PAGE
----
Between hurling accusations at Democratic presidential nominee Hillary Clinton and looming menacingly behind her as she spoke Sunday night, Republican candidate Donald Trump took a moment near the end of the second U.S. presidential debate to declare: “There is a thing called clean coal.”
Just one thing, Bloomberg objects: “There isn’t—and won’t be for a considerable time, if ever.”
The claim that “when you look at the newest [coal] plants, there’s hardly any emissions coming out of them at all,” is one that’s also been made by Robin Campbell, president of and chief lobbyist for the Coal Association of Canada—a role which has attracted ethics complaints against the former Alberta finance minister.
But Bloomberg’s editorial board notes that the promotion of “clean” coal relies on confidence in carbon capture and storage technology that draws carbon dioxide emissions out of coal plants’ exhaust flues and sequesters it where it cannot be released to the atmosphere, usually deep underground.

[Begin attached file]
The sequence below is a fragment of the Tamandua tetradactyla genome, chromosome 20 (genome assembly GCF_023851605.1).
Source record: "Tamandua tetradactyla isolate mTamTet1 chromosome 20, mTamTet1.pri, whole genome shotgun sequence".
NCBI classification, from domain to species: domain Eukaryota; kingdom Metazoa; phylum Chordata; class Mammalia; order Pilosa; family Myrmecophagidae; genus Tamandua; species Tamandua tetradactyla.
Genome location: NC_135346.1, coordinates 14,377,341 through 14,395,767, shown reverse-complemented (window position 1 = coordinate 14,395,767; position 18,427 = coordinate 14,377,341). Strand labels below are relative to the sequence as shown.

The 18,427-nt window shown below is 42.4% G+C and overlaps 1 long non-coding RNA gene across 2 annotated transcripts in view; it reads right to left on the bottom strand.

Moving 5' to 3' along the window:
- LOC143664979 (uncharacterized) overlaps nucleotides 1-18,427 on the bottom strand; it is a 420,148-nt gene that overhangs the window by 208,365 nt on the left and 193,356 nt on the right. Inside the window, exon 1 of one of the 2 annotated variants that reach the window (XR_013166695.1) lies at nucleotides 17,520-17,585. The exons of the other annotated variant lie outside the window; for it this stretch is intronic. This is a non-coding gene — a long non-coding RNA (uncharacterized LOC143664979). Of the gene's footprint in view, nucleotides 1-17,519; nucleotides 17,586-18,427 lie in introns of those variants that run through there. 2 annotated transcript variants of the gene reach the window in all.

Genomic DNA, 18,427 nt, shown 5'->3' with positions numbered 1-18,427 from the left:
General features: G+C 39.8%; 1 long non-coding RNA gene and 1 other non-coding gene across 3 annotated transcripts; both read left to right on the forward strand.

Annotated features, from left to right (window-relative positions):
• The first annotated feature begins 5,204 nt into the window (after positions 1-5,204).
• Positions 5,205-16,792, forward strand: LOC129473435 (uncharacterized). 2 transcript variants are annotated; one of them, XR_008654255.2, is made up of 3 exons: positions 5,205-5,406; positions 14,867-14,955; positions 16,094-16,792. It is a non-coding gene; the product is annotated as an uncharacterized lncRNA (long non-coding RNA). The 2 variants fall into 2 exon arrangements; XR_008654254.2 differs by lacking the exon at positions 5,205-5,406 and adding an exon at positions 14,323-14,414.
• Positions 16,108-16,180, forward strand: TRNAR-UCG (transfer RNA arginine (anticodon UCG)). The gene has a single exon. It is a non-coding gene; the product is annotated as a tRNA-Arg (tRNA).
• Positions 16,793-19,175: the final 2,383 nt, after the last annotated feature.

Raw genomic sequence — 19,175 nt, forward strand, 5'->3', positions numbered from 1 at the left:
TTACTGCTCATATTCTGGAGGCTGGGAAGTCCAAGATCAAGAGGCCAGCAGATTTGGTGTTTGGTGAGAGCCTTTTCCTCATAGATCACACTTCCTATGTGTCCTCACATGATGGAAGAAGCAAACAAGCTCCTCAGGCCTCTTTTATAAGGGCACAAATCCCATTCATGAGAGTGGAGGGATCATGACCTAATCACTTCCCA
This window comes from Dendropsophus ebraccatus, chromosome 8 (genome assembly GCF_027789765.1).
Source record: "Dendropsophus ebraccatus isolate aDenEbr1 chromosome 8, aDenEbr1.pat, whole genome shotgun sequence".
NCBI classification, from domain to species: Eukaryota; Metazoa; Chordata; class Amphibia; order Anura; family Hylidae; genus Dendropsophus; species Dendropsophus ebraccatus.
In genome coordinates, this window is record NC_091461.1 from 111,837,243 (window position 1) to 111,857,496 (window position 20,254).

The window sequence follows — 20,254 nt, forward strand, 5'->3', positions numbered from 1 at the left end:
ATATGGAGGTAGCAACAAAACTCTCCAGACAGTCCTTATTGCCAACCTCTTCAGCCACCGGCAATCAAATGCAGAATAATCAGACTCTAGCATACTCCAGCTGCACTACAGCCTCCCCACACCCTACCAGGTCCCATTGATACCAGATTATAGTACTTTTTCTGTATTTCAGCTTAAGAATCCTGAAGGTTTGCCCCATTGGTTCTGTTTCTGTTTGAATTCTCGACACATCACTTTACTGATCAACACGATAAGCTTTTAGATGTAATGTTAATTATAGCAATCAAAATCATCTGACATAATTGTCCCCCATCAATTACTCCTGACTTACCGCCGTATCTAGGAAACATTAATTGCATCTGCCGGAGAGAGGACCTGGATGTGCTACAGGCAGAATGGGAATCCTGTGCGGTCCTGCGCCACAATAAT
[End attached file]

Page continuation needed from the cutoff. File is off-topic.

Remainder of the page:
While that technology exists, Bloomberg observes, it has struggled to demonstrate it can be deployed at a viable cost. “The one U.S. plant that’s being designed to use carbon capture is two years behind schedule and US$4 billion over budget,” the editors write. “A similar, heavily subsidized project in Saskatchewan has demonstrated that outfitting the world’s power stations with the technology could cost upward of US$17 trillion.”
Meanwhile, Trump’s other claim, that coal jobs could be revived by reducing regulatory oversight, is “simply wrong,” the business news agency asserts. A variety of market factors—including falling prices for renewable energy and ample natural gas, on top of mounting climate constraints—have tipped the field decisively against coal.
“By insisting otherwise, Trump betrays the coal miners,” Bloomberg concludes. The same might be suggested to Campbell’s Coal Association of Canada.